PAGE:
The Consequences Of War, By Suzanne Collins

Suzanne Collins was born in 1969 in Hartford, Connecticut. She was the daughter of an air force pilot and therefore she spent her childhood moving around the United States. While she was young her father left for a year in order to fight in Vietnam, a fact that marked her life. When her father returned, he spent a lot of time talking about his military experience and he taught Collins and her siblings about war and its consequences. Collins herself visited battlefields and war monuments (Anon, 2014). Because of her involvement with war from such an early age war and the themes which surround it play a major role in her writing.
Collins graduated from the Alabama School of Fine arts where she got interested in Greek and Roman history. Thereafter
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Collins got inspired by the war in Vietnam, in which her father fought, as well as World War I & II. She also got inspired by Adolf Hitler and Joseph Stalin. In her book she depicts a brutal totalitarian dictatorship. Totalitarian dictatorships are the dictatorships which hold total authority on the life of a country’s citizens. Historically, Joseph Stalin, in the Soviet Union, after the conclusion of the Civil War, became a dictator and executed the citizens who were against his vision (Anon, 1996). In the same pattern, Adolf Hitler used propaganda to gain power. The use of propaganda is one of the main aspects of “The Hunger Games”. Collins explores how the media can form and change the public opinion. Big, glamorous opening ceremonies, interviews and television events are used throughout the story as means to manipulate the audience. The Capitol made sure that every home in all the districts had a TV-set, no matter how underprivileged the citizens are. Television was Capitol’s mean to control its residents. In the actual world, Hitler used literature –with his book “Mein Kampf”, for example–, newspapers and media, in general, to spread his ideas about the Aryan Race. The 13 districts in the book, could also serve as a parallel to the Nazi labor, death camps (Chudnovsky, …show more content…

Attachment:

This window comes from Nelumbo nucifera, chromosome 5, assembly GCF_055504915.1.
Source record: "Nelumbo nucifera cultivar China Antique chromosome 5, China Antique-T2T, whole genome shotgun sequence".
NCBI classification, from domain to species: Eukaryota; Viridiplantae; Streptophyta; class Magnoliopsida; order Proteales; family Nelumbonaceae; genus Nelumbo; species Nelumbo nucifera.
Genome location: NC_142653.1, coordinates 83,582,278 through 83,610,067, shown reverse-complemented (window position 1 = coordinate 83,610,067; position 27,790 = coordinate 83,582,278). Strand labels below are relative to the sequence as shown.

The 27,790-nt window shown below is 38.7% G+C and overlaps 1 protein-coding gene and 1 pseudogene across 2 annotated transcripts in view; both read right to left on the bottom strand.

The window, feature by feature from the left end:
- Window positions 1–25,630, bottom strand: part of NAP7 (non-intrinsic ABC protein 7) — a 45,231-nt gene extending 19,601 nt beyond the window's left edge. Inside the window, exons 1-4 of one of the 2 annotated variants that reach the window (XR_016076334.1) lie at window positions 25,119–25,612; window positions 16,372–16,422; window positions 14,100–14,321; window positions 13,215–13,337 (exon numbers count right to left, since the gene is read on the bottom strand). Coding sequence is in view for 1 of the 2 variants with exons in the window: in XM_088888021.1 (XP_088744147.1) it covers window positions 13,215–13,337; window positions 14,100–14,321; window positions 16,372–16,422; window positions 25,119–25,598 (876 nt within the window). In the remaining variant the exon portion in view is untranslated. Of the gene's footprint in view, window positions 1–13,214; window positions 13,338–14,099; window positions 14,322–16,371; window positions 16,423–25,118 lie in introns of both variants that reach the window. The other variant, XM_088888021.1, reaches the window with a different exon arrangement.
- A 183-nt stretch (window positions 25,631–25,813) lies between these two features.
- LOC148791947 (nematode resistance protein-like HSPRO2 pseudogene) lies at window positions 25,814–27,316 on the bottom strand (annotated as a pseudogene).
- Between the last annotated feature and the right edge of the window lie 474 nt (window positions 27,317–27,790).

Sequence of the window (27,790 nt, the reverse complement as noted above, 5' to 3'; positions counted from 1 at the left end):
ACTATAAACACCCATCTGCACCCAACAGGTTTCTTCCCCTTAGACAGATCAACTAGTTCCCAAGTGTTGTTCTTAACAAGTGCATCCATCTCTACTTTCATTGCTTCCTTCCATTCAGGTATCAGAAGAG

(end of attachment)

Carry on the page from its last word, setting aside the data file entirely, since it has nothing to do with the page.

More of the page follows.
Marx in his book “Das Kapital” stated that the citizens in a society work for the capitalists –those who hold the capitals and the biggest amounts of money– and they become objects, almost robot-like mechanisms whose whole life lies on working. The capitalists have full control over the means of production, enjoying the goods that the workers produce (Prychitko, 2008). In the Hunger Games, each district produces a different product, which is consumed by the wealthy residents of the Capitol. The word “Capitol” itself is used because of its etymology, which is the same with the words “Capital” and “Capitalists”. Therefore, the inequality between the rich and the poor is another subject that the book deals

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